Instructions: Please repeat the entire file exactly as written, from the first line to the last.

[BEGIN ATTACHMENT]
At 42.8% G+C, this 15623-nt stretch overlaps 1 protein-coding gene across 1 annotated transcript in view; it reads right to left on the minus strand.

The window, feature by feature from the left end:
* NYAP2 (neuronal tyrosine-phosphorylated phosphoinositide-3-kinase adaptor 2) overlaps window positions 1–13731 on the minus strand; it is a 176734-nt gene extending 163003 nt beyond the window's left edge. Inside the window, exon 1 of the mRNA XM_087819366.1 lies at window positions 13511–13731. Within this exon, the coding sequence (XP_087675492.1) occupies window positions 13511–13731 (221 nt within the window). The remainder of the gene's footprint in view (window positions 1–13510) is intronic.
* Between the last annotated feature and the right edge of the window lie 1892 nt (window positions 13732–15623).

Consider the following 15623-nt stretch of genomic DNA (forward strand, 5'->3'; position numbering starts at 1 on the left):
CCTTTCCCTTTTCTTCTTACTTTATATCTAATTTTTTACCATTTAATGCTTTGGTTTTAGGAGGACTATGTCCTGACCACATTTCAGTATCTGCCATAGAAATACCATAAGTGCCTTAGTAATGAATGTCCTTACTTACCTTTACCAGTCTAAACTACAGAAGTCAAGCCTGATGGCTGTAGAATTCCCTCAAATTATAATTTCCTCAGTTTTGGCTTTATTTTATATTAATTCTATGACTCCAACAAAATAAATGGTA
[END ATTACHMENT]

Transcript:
At 42.8% G+C, this 15623-nt stretch overlaps 1 protein-coding gene across 1 annotated transcript in view; it reads right to left on the minus strand.

The window, feature by feature from the left end:
* NYAP2 (neuronal tyrosine-phosphorylated phosphoinositide-3-kinase adaptor 2) overlaps window positions 1–13731 on the minus strand; it is a 176734-nt gene extending 163003 nt beyond the window's left edge. Inside the window, exon 1 of the mRNA XM_087819366.1 lies at window positions 13511–13731. Within this exon, the coding sequence (XP_087675492.1) occupies window positions 13511–13731 (221 nt within the window). The remainder of the gene's footprint in view (window positions 1–13510) is intronic.
* Between the last annotated feature and the right edge of the window lie 1892 nt (window positions 13732–15623).

Consider the following 15623-nt stretch of genomic DNA (forward strand, 5'->3'; position numbering starts at 1 on the left):
CCTTTCCCTTTTCTTCTTACTTTATATCTAATTTTTTACCATTTAATGCTTTGGTTTTAGGAGGACTATGTCCTGACCACATTTCAGTATCTGCCATAGAAATACCATAAGTGCCTTAGTAATGAATGTCCTTACTTACCTTTACCAGTCTAAACTACAGAAGTCAAGCCTGATGGCTGTAGAATTCCCTCAAATTATAATTTCCTCAGTTTTGGCTTTATTTTATATTAATTCTATGACTCCAACAAAATAAATGGTA